The Yahoo! Sports tour of shame has returned, this time with a special report on the Syracuse basketball program and its failure to adhere to its own internal policy for punishing failed drug tests.
The report asserts that multiple Syracuse basketball players who tested positive for banned recreational substances since 2001 were permitted to continue participating in practices or playing in games when the program's own policy dictated otherwise:
Over the course of a three-month investigation, four sources with intimate knowledge of the Syracuse men's basketball program told Yahoo! Sports at least 10 players since 2001 have tested positive for a banned recreational substance or substances. The sources said all 10 of those players were allowed to practice and play at times when they should have been suspended by the athletic department, including instances when some players may not have known of their own ineligibility. The four sources said Syracuse violated its drug policy in at least two areas: failing to properly count positive tests; and playing ineligible players after they should have been subject to suspension.
Yahoo! obtained Syracuse's policy for dealing with student-athletes who fail drug tests, which dates back to the 2000-01 school year:
Each penalty called for the head coach to be notified and, in turn, alert a player's parents or guardians. After the first offense, an athlete was required to attend drug counseling and rehabilitation sessions. In addition, the policy called for the offending athlete to be tested on a regular basis for the remainder of his or her eligibility.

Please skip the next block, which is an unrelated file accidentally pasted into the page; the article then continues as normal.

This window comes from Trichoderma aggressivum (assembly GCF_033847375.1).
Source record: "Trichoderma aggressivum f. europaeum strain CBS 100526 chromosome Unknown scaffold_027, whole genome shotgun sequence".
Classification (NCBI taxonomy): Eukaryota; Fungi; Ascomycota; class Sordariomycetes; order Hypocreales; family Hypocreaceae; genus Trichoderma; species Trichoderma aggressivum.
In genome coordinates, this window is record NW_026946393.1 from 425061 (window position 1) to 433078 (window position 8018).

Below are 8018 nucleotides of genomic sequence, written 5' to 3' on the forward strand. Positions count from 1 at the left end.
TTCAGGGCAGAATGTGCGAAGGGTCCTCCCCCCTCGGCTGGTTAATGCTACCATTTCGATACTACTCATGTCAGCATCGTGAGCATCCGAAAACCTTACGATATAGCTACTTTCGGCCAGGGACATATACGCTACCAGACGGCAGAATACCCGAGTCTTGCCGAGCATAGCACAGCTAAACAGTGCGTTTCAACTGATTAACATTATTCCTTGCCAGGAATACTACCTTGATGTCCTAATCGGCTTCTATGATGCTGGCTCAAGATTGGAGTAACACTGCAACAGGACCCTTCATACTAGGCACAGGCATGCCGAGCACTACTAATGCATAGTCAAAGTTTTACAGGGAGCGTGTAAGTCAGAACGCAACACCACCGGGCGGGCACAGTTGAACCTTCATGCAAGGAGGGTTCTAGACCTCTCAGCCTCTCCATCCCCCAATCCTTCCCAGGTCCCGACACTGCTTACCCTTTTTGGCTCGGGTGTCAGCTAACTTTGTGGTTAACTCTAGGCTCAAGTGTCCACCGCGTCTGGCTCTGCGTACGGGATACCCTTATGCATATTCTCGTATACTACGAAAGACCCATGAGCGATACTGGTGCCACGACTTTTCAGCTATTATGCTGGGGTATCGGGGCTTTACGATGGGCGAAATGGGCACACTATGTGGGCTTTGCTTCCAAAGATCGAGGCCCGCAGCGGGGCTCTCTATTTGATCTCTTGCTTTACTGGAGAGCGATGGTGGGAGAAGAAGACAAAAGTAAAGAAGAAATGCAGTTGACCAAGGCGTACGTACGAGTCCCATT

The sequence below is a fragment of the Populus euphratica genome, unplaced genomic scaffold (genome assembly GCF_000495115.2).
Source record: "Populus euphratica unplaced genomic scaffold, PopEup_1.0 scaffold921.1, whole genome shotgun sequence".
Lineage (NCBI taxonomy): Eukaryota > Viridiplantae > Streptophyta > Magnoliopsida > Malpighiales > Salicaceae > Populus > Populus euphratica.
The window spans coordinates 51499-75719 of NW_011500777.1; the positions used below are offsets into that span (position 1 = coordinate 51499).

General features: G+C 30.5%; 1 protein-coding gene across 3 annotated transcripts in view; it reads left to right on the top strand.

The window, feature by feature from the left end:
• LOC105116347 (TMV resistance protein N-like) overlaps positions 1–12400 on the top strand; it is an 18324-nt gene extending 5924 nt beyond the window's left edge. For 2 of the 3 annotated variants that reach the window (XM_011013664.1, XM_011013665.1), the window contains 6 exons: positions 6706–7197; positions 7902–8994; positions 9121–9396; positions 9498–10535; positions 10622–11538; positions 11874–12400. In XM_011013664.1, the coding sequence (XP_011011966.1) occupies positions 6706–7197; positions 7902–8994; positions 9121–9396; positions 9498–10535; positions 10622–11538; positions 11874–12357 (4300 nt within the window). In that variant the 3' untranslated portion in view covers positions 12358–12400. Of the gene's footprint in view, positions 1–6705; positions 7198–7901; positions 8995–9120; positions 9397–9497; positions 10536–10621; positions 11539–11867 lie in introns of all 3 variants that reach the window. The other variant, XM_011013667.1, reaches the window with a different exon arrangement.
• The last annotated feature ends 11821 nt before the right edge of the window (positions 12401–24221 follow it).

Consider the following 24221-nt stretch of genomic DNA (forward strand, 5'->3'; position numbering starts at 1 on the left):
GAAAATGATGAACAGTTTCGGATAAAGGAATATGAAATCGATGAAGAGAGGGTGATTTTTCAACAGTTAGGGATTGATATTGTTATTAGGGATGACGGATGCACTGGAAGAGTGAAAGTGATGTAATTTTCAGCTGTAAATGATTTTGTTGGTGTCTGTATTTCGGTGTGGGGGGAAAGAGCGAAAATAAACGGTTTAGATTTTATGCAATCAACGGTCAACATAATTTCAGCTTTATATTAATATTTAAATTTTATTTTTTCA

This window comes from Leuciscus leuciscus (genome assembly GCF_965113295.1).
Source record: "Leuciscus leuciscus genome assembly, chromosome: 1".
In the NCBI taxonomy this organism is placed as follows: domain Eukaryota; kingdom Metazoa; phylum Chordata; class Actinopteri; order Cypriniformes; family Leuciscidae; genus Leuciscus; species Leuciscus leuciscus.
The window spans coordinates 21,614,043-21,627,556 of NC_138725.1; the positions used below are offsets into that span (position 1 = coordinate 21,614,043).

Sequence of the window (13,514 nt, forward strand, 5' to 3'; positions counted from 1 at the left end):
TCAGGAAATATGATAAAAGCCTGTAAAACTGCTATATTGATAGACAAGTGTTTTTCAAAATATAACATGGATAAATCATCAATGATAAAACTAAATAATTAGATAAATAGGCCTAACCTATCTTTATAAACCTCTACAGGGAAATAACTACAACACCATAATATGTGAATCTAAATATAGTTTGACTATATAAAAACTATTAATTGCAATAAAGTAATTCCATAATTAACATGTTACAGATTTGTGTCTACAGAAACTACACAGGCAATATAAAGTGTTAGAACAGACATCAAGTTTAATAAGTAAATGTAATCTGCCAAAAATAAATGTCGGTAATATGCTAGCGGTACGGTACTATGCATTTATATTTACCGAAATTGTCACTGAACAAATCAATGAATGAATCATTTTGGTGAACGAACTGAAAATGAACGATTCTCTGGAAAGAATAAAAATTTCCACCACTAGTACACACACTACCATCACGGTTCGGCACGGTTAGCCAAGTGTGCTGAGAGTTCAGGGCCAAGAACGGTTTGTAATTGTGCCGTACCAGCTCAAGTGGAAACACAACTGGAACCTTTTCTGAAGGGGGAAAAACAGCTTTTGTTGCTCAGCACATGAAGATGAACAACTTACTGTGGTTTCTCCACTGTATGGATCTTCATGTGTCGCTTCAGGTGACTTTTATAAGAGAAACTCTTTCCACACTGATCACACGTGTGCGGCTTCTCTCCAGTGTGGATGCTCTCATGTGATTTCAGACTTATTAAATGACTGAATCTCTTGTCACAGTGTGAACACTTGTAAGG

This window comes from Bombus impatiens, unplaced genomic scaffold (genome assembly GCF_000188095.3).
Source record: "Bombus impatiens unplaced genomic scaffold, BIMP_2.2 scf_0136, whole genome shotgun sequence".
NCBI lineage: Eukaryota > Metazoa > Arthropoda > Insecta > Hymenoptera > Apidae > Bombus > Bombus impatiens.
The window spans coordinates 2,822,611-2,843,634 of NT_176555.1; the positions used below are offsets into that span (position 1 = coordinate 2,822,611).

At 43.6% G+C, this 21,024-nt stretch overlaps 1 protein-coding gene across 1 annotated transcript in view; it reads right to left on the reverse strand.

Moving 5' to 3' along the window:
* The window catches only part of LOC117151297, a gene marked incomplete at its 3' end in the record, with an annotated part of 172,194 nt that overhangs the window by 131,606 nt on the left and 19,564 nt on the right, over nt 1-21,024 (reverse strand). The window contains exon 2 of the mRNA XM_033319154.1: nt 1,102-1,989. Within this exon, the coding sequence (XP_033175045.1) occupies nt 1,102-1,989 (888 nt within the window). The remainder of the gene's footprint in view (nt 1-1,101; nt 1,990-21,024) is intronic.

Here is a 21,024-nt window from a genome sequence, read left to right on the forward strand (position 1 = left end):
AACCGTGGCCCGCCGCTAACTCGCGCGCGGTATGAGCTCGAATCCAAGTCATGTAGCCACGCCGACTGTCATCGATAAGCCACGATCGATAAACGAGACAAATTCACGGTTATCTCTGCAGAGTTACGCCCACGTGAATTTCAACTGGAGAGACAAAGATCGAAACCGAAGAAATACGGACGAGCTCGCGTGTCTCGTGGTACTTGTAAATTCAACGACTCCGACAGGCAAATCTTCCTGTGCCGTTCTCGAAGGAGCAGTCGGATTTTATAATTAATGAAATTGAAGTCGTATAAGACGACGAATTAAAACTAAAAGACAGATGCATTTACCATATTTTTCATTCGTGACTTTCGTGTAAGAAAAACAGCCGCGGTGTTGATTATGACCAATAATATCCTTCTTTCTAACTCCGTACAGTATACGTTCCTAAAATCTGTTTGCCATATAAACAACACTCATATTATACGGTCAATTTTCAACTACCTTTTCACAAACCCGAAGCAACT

Penalties for a second positive test included automatic suspension from practice and playing, plus mandatory drug counseling, and a player could not return to the team without being cleared by a counselor as being drug free. For a third positive test, a player was subject to termination of eligibility and expulsion from school, barring special intervention by the athletic director.
The policy stated that after a third failed test, the athletic director had the option of extending a "one-time conditional grace period" in which the athlete was subject to specific terms and conditions for corrective action during a predetermined period of time.
Two sources told Yahoo! Sports that of the 10 players, at least one player continued to play after failing four tests and another player played after failing three.
Both the NCAA and Syracuse head coach Jim Boeheim declined to comment when contacted by Yahoo! Sports on Monday.
This news is the latest in what has been a troubling season off-the-court for the SU basketball program. In November, assistant coach Bernie Fine was accused of sexual molestation by a former Orange ball boy and his brother. Fine was fired later that month when a recorded phone conversation between the accuser and Fine's wife in which she seemed to confirm the accusations was released to the public.
Syracuse is currently the No. 2 team in the country and just wrapped up the most successful regular season in program history. The Orange are 30-1 heading into their Big East Tournament opener on Thursday.
Wouldn't have minded this story dropping, say, last Friday night.